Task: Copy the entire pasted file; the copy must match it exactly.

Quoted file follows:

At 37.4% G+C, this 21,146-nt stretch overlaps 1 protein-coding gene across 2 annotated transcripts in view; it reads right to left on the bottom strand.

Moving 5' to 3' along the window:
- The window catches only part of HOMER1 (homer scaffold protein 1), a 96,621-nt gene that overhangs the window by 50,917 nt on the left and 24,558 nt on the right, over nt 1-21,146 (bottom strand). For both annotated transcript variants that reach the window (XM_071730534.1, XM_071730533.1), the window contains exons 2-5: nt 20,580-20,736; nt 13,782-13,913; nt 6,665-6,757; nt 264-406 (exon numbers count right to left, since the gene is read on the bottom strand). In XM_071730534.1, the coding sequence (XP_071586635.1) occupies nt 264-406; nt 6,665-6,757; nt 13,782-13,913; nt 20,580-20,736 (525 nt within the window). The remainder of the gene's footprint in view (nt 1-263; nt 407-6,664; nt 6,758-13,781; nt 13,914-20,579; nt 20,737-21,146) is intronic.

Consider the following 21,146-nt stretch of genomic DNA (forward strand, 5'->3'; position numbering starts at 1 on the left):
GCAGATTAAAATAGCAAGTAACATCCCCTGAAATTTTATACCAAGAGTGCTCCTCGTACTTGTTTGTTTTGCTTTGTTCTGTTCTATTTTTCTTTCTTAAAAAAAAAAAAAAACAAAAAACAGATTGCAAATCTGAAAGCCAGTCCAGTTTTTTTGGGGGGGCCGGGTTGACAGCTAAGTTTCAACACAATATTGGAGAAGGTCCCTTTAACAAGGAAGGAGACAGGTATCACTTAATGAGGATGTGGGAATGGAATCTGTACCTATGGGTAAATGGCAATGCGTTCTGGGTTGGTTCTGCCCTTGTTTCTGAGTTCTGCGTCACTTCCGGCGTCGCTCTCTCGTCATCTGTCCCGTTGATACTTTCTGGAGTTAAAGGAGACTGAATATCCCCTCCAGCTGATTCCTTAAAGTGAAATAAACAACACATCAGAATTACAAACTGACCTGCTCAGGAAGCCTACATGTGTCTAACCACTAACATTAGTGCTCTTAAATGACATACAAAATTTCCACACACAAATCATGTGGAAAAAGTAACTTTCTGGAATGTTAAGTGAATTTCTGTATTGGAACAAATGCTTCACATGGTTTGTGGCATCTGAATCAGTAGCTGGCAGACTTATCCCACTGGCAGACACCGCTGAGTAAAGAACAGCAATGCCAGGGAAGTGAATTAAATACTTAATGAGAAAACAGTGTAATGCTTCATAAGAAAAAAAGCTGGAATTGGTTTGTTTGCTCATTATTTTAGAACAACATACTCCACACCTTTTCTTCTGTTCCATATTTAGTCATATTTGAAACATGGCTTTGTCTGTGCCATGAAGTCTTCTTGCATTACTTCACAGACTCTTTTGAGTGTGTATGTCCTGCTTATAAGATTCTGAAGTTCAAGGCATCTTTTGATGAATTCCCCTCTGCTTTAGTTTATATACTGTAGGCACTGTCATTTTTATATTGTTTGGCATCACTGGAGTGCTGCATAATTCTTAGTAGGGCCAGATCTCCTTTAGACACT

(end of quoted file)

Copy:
At 37.4% G+C, this 21,146-nt stretch overlaps 1 protein-coding gene across 2 annotated transcripts in view; it reads right to left on the bottom strand.

Moving 5' to 3' along the window:
- The window catches only part of HOMER1 (homer scaffold protein 1), a 96,621-nt gene that overhangs the window by 50,917 nt on the left and 24,558 nt on the right, over nt 1-21,146 (bottom strand). For both annotated transcript variants that reach the window (XM_071730534.1, XM_071730533.1), the window contains exons 2-5: nt 20,580-20,736; nt 13,782-13,913; nt 6,665-6,757; nt 264-406 (exon numbers count right to left, since the gene is read on the bottom strand). In XM_071730534.1, the coding sequence (XP_071586635.1) occupies nt 264-406; nt 6,665-6,757; nt 13,782-13,913; nt 20,580-20,736 (525 nt within the window). The remainder of the gene's footprint in view (nt 1-263; nt 407-6,664; nt 6,758-13,781; nt 13,914-20,579; nt 20,737-21,146) is intronic.

Consider the following 21,146-nt stretch of genomic DNA (forward strand, 5'->3'; position numbering starts at 1 on the left):
GCAGATTAAAATAGCAAGTAACATCCCCTGAAATTTTATACCAAGAGTGCTCCTCGTACTTGTTTGTTTTGCTTTGTTCTGTTCTATTTTTCTTTCTTAAAAAAAAAAAAAAACAAAAAACAGATTGCAAATCTGAAAGCCAGTCCAGTTTTTTTGGGGGGGCCGGGTTGACAGCTAAGTTTCAACACAATATTGGAGAAGGTCCCTTTAACAAGGAAGGAGACAGGTATCACTTAATGAGGATGTGGGAATGGAATCTGTACCTATGGGTAAATGGCAATGCGTTCTGGGTTGGTTCTGCCCTTGTTTCTGAGTTCTGCGTCACTTCCGGCGTCGCTCTCTCGTCATCTGTCCCGTTGATACTTTCTGGAGTTAAAGGAGACTGAATATCCCCTCCAGCTGATTCCTTAAAGTGAAATAAACAACACATCAGAATTACAAACTGACCTGCTCAGGAAGCCTACATGTGTCTAACCACTAACATTAGTGCTCTTAAATGACATACAAAATTTCCACACACAAATCATGTGGAAAAAGTAACTTTCTGGAATGTTAAGTGAATTTCTGTATTGGAACAAATGCTTCACATGGTTTGTGGCATCTGAATCAGTAGCTGGCAGACTTATCCCACTGGCAGACACCGCTGAGTAAAGAACAGCAATGCCAGGGAAGTGAATTAAATACTTAATGAGAAAACAGTGTAATGCTTCATAAGAAAAAAAGCTGGAATTGGTTTGTTTGCTCATTATTTTAGAACAACATACTCCACACCTTTTCTTCTGTTCCATATTTAGTCATATTTGAAACATGGCTTTGTCTGTGCCATGAAGTCTTCTTGCATTACTTCACAGACTCTTTTGAGTGTGTATGTCCTGCTTATAAGATTCTGAAGTTCAAGGCATCTTTTGATGAATTCCCCTCTGCTTTAGTTTATATACTGTAGGCACTGTCATTTTTATATTGTTTGGCATCACTGGAGTGCTGCATAATTCTTAGTAGGGCCAGATCTCCTTTAGACACT